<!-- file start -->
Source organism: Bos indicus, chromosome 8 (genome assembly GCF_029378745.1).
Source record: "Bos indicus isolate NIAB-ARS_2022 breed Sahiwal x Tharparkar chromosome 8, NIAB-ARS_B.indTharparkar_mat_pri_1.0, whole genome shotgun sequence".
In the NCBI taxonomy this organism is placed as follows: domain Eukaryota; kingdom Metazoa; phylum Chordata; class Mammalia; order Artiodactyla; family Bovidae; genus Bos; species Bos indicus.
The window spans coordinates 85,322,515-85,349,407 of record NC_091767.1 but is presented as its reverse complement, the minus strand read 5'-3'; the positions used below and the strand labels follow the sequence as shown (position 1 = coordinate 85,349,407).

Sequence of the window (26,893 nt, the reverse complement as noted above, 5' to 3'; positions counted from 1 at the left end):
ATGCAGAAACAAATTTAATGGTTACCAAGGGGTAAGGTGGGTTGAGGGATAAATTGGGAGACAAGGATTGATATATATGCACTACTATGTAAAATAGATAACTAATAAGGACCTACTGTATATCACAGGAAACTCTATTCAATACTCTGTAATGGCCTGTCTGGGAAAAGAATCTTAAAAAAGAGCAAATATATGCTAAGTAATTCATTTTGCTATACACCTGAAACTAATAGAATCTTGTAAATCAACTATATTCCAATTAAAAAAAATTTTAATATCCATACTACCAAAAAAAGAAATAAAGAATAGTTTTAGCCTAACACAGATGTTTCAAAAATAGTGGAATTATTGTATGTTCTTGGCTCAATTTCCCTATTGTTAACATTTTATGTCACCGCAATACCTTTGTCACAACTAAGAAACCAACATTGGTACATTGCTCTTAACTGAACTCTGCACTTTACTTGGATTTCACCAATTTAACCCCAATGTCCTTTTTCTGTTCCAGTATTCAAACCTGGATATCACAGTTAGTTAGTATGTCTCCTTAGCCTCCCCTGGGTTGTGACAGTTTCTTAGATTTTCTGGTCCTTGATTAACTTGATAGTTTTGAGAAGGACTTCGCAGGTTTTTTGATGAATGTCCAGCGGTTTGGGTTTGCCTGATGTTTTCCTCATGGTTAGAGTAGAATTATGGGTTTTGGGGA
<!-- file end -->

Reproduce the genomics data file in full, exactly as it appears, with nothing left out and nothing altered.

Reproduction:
Source organism: Bos indicus, chromosome 8 (genome assembly GCF_029378745.1).
Source record: "Bos indicus isolate NIAB-ARS_2022 breed Sahiwal x Tharparkar chromosome 8, NIAB-ARS_B.indTharparkar_mat_pri_1.0, whole genome shotgun sequence".
In the NCBI taxonomy this organism is placed as follows: domain Eukaryota; kingdom Metazoa; phylum Chordata; class Mammalia; order Artiodactyla; family Bovidae; genus Bos; species Bos indicus.
The window spans coordinates 85,322,515-85,349,407 of record NC_091767.1 but is presented as its reverse complement, the minus strand read 5'-3'; the positions used below and the strand labels follow the sequence as shown (position 1 = coordinate 85,349,407).

Sequence of the window (26,893 nt, the reverse complement as noted above, 5' to 3'; positions counted from 1 at the left end):
ATGCAGAAACAAATTTAATGGTTACCAAGGGGTAAGGTGGGTTGAGGGATAAATTGGGAGACAAGGATTGATATATATGCACTACTATGTAAAATAGATAACTAATAAGGACCTACTGTATATCACAGGAAACTCTATTCAATACTCTGTAATGGCCTGTCTGGGAAAAGAATCTTAAAAAAGAGCAAATATATGCTAAGTAATTCATTTTGCTATACACCTGAAACTAATAGAATCTTGTAAATCAACTATATTCCAATTAAAAAAAATTTTAATATCCATACTACCAAAAAAAGAAATAAAGAATAGTTTTAGCCTAACACAGATGTTTCAAAAATAGTGGAATTATTGTATGTTCTTGGCTCAATTTCCCTATTGTTAACATTTTATGTCACCGCAATACCTTTGTCACAACTAAGAAACCAACATTGGTACATTGCTCTTAACTGAACTCTGCACTTTACTTGGATTTCACCAATTTAACCCCAATGTCCTTTTTCTGTTCCAGTATTCAAACCTGGATATCACAGTTAGTTAGTATGTCTCCTTAGCCTCCCCTGGGTTGTGACAGTTTCTTAGATTTTCTGGTCCTTGATTAACTTGATAGTTTTGAGAAGGACTTCGCAGGTTTTTTGATGAATGTCCAGCGGTTTGGGTTTGCCTGATGTTTTCCTCATGGTTAGAGTAGAATTATGGGTTTTGGGGA